After nearly two weeks of looking at what went wrong with the 2021 season, the Yankees have decided that it wasn’t Aaron Boone’s fault. The manager had his expiring contract extended for three years with an option for 2025, the team announced Tuesday morning.
“Aaron Boone was part of the solution, and wasn’t the problem,” Yankees GM Brian Cashman said on a teleconference call Tuesday. “I think Aaron brings a lot of great qualities.”
Cashman pointed to Boone’s “great baseball mind” and his “ability to connect, to communicate, to be open-minded.”
“If he was entering the free-agent market, I believe he’d be the No.1 managerial candidate in baseball. He’s been a good hire.”
The new deal was not a surprise, considering that Boone had the support of the players. Cashman and managing partner Hal Steinbrenner made a point to say that it was not Boone’s fault when the team was floundering in early July. Perhaps the length of the contract, which is the same as his last one and exceeds Cashman’s own contract by at least two years, was surprising. Cashman said Tuesday there was no update on his contract, but a team source said they expect him to be extended at some point in the coming months.
“We have a person and manager in Aaron Boone who possesses the baseball acumen and widespread respect in our clubhouse to continue to guide us forward,” Steinbrenner said in a statement released by the team. “As a team and as an organization, we must grow, evolve and improve. We need to get better. Period. I know Aaron fully embraces our expectations of success, and I look forward to drawing on his intelligence, instincts and leadership in pursuit of our next World Series championship.”
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Boone said the same thing about the Yankees needing to improve after they were crushed by the Red Sox in the American League Wild Card game two weeks ago.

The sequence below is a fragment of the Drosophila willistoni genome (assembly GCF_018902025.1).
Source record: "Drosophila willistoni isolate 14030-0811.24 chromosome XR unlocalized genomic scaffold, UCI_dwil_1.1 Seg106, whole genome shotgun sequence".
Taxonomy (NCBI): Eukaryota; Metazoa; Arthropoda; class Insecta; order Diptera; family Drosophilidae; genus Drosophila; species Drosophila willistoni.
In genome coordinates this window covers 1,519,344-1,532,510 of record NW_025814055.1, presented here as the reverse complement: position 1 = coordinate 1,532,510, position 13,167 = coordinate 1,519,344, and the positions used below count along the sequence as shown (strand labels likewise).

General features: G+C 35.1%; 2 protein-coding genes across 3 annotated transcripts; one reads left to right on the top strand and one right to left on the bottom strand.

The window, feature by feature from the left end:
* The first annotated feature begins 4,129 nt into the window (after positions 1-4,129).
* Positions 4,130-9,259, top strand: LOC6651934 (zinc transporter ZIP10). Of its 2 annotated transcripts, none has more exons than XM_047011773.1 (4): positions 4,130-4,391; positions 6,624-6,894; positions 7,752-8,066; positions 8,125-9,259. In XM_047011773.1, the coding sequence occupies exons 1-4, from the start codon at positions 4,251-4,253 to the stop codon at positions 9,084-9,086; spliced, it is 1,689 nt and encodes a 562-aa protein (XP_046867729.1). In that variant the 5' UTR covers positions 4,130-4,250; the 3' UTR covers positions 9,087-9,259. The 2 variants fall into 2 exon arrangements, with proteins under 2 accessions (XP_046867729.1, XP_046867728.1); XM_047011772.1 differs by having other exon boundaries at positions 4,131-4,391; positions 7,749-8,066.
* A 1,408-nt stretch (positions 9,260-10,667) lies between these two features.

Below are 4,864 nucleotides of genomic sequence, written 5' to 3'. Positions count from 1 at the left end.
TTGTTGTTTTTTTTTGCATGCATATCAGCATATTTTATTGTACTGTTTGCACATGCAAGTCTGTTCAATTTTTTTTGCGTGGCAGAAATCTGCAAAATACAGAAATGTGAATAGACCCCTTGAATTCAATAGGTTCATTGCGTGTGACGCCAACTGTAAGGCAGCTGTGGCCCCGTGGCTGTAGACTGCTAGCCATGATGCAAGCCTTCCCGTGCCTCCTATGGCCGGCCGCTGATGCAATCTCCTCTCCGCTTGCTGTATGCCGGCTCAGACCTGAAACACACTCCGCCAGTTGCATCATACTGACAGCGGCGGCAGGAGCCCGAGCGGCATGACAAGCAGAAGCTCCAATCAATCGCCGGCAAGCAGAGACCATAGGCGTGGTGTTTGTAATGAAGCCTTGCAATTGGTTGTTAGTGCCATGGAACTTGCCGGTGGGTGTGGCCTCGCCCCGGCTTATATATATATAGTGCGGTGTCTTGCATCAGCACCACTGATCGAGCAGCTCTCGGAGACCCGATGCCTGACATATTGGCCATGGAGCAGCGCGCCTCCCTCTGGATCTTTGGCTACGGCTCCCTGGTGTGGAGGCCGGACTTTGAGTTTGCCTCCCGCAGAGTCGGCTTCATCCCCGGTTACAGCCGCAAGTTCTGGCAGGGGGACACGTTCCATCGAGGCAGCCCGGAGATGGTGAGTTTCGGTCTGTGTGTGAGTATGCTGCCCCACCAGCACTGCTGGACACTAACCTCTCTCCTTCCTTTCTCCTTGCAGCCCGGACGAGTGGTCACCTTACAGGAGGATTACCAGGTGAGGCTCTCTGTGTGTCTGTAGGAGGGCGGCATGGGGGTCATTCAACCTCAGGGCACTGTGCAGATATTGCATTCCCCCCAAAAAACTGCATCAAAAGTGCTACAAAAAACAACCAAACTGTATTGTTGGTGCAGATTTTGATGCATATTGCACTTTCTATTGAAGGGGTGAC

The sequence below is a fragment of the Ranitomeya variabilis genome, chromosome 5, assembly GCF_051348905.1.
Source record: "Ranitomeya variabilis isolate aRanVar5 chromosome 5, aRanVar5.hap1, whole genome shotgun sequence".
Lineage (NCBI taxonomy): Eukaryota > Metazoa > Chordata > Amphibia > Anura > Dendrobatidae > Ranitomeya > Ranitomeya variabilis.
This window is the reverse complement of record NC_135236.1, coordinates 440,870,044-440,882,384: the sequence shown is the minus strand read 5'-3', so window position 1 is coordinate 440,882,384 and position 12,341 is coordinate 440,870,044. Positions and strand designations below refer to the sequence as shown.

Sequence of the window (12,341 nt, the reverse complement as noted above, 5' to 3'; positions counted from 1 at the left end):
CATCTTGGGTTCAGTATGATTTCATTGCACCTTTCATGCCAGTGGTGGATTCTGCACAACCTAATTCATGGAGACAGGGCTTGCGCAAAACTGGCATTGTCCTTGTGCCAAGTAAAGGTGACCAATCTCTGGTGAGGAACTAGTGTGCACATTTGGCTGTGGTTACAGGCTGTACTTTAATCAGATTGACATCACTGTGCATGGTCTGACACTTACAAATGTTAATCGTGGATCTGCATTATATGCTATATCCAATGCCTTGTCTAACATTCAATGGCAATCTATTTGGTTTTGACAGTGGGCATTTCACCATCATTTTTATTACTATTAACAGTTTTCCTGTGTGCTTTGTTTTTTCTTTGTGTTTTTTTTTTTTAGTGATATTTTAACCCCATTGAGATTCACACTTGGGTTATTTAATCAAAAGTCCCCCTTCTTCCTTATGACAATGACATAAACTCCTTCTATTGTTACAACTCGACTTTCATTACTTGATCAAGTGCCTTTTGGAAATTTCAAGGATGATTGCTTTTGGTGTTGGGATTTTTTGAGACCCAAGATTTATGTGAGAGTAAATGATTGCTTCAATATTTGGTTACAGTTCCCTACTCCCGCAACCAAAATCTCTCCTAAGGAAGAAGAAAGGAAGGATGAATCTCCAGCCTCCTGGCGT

“I don’t want to just say we need to get better, that’s obvious,” Boone said. “I think it’s important to acknowledge that. I do feel like we do have the people in place to get it done. There’s got to be tweaks, there’s got to be adjustments.”
“We’ve all got to get a little bit better and making sure we hold each other accountable and hold everyone accountable to the high expectations that we all have, that all our players have,” Boone added. “We believe that going into this year and really every year that I’ve been here, we believe that we’re a team capable of competing for a championship and that’s been our expectation and we’ve had varying degrees of success along the way.”
How the Yankees get better, however, goes much deeper than who is the manager.
There is no clear indication that there will be major organizational changes. While admitting this team was frustrating and at times unwatchable (Cashman said he ultimately had to take responsibility for that), the GM gave a strong defense of his front office — including pro scouting and analytics — and the organization’s process for decision making. Cashman said in particular that the criticism of the analytics department this season was not fair or correct.
Saying that unlike other markets, the Yankees are not in a position to tear down and rebuild like other teams, because “Yankee fans deserve” postseason hopes every year.
He did admit that they will look at how they constructed their roster, saying this year the Yankees weren’t as athletic or contact-oriented as they would like to be. “We’ll evaluate what’s available and how those pieces may fit.”
The Yankees went 50-29 in their final 79 games of the regular season, dating back to July 6 and around the time Steinbrenner spoke. That was the fourth-best record in the majors during that span, trailing only the Giants (54-24), Dodgers (53-24) and Rays (51-26).
Of course, at the time he backed Boone, Steinbrenner also said it wasn’t the coaching staff’s fault either. But the Yankees ended last week with the decision to part ways with hitting coaches Marcus Thames and P.J. Pilittere and third base coach Phil Nevin.
Those moves were seen as another step to get the on-field baseball operations management more in line with the organization’s focus on analytics. Boone was hired after the 2017 loss in the ALCS as someone who would cooperate with the front office and the analytics department and as a former player who could help translate that information down to help the players use it on a daily basis.
Boone, 48, is 328-218 in four seasons as the Yankees manager, his first four managing at any level. He is just the second manager in baseball history to reach the postseason in each of his first four years managing, joining Mike Matheny (2012-15 with St. Louis). He is the third manager to make the playoffs in each of his first four seasons with the Yankees, joining Casey Stengel (five from 1949-53) and Joe Torre (12 from 1996-2007).
Boone’s 328 career managerial wins rank ninth on the Yankees’ all-time list, behind Joe McCarthy (1,460-867), Torre (1,173-767), Stengel (1,149-696), Miller Huggins (1,067-719), Ralph Houk (944-806), Joe Girardi (910-710), Billy Martin (556-385) and Clark Griffith (419-370).